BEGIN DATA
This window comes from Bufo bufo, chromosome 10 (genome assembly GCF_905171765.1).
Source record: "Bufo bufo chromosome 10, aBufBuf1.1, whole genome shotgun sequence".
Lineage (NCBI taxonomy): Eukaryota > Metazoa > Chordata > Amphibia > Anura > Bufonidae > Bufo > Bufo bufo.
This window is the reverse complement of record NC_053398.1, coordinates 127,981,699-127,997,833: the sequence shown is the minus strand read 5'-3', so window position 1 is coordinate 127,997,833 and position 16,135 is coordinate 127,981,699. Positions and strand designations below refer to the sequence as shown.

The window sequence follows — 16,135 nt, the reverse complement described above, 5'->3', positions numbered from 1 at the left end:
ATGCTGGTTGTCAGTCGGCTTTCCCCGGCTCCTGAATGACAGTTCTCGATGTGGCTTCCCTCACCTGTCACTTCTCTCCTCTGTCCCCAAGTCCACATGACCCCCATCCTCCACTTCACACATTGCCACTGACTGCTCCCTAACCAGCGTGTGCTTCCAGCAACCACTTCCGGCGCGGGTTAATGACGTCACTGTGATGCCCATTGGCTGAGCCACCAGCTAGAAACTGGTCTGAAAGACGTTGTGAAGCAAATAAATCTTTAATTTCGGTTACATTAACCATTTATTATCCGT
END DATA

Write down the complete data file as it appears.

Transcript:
This window comes from Bufo bufo, chromosome 10 (genome assembly GCF_905171765.1).
Source record: "Bufo bufo chromosome 10, aBufBuf1.1, whole genome shotgun sequence".
Lineage (NCBI taxonomy): Eukaryota > Metazoa > Chordata > Amphibia > Anura > Bufonidae > Bufo > Bufo bufo.
This window is the reverse complement of record NC_053398.1, coordinates 127,981,699-127,997,833: the sequence shown is the minus strand read 5'-3', so window position 1 is coordinate 127,997,833 and position 16,135 is coordinate 127,981,699. Positions and strand designations below refer to the sequence as shown.

The window sequence follows — 16,135 nt, the reverse complement described above, 5'->3', positions numbered from 1 at the left end:
ATGCTGGTTGTCAGTCGGCTTTCCCCGGCTCCTGAATGACAGTTCTCGATGTGGCTTCCCTCACCTGTCACTTCTCTCCTCTGTCCCCAAGTCCACATGACCCCCATCCTCCACTTCACACATTGCCACTGACTGCTCCCTAACCAGCGTGTGCTTCCAGCAACCACTTCCGGCGCGGGTTAATGACGTCACTGTGATGCCCATTGGCTGAGCCACCAGCTAGAAACTGGTCTGAAAGACGTTGTGAAGCAAATAAATCTTTAATTTCGGTTACATTAACCATTTATTATCCGT